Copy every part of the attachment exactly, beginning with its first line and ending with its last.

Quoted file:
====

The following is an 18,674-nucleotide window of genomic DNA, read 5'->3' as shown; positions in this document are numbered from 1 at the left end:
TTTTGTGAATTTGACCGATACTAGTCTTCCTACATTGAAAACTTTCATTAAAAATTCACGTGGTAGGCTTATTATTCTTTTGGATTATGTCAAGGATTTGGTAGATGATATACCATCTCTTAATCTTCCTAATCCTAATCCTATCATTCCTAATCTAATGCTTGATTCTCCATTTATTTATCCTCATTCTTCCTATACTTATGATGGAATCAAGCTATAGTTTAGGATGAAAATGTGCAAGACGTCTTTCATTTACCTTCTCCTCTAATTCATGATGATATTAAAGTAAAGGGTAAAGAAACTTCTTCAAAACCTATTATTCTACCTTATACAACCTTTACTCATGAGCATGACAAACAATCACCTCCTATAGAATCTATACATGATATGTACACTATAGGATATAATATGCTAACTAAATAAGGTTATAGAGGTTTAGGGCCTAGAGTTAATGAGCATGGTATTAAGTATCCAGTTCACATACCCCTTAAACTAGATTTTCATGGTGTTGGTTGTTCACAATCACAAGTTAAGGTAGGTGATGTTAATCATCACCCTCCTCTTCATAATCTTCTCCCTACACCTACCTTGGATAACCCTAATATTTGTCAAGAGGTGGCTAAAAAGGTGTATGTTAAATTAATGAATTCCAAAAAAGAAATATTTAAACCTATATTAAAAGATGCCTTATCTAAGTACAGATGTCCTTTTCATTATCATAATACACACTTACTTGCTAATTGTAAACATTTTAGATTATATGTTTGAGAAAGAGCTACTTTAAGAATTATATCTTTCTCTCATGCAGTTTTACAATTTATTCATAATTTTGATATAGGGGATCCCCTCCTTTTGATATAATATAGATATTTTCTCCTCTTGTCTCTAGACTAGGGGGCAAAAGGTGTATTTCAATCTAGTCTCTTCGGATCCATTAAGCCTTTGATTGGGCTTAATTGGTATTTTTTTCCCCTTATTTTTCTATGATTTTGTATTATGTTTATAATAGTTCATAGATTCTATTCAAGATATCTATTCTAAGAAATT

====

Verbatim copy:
The following is an 18,674-nucleotide window of genomic DNA, read 5'->3' as shown; positions in this document are numbered from 1 at the left end:
TTTTGTGAATTTGACCGATACTAGTCTTCCTACATTGAAAACTTTCATTAAAAATTCACGTGGTAGGCTTATTATTCTTTTGGATTATGTCAAGGATTTGGTAGATGATATACCATCTCTTAATCTTCCTAATCCTAATCCTATCATTCCTAATCTAATGCTTGATTCTCCATTTATTTATCCTCATTCTTCCTATACTTATGATGGAATCAAGCTATAGTTTAGGATGAAAATGTGCAAGACGTCTTTCATTTACCTTCTCCTCTAATTCATGATGATATTAAAGTAAAGGGTAAAGAAACTTCTTCAAAACCTATTATTCTACCTTATACAACCTTTACTCATGAGCATGACAAACAATCACCTCCTATAGAATCTATACATGATATGTACACTATAGGATATAATATGCTAACTAAATAAGGTTATAGAGGTTTAGGGCCTAGAGTTAATGAGCATGGTATTAAGTATCCAGTTCACATACCCCTTAAACTAGATTTTCATGGTGTTGGTTGTTCACAATCACAAGTTAAGGTAGGTGATGTTAATCATCACCCTCCTCTTCATAATCTTCTCCCTACACCTACCTTGGATAACCCTAATATTTGTCAAGAGGTGGCTAAAAAGGTGTATGTTAAATTAATGAATTCCAAAAAAGAAATATTTAAACCTATATTAAAAGATGCCTTATCTAAGTACAGATGTCCTTTTCATTATCATAATACACACTTACTTGCTAATTGTAAACATTTTAGATTATATGTTTGAGAAAGAGCTACTTTAAGAATTATATCTTTCTCTCATGCAGTTTTACAATTTATTCATAATTTTGATATAGGGGATCCCCTCCTTTTGATATAATATAGATATTTTCTCCTCTTGTCTCTAGACTAGGGGGCAAAAGGTGTATTTCAATCTAGTCTCTTCGGATCCATTAAGCCTTTGATTGGGCTTAATTGGTATTTTTTTCCCCTTATTTTTCTATGATTTTGTATTATGTTTATAATAGTTCATAGATTCTATTCAAGATATCTATTCTAAGAAATT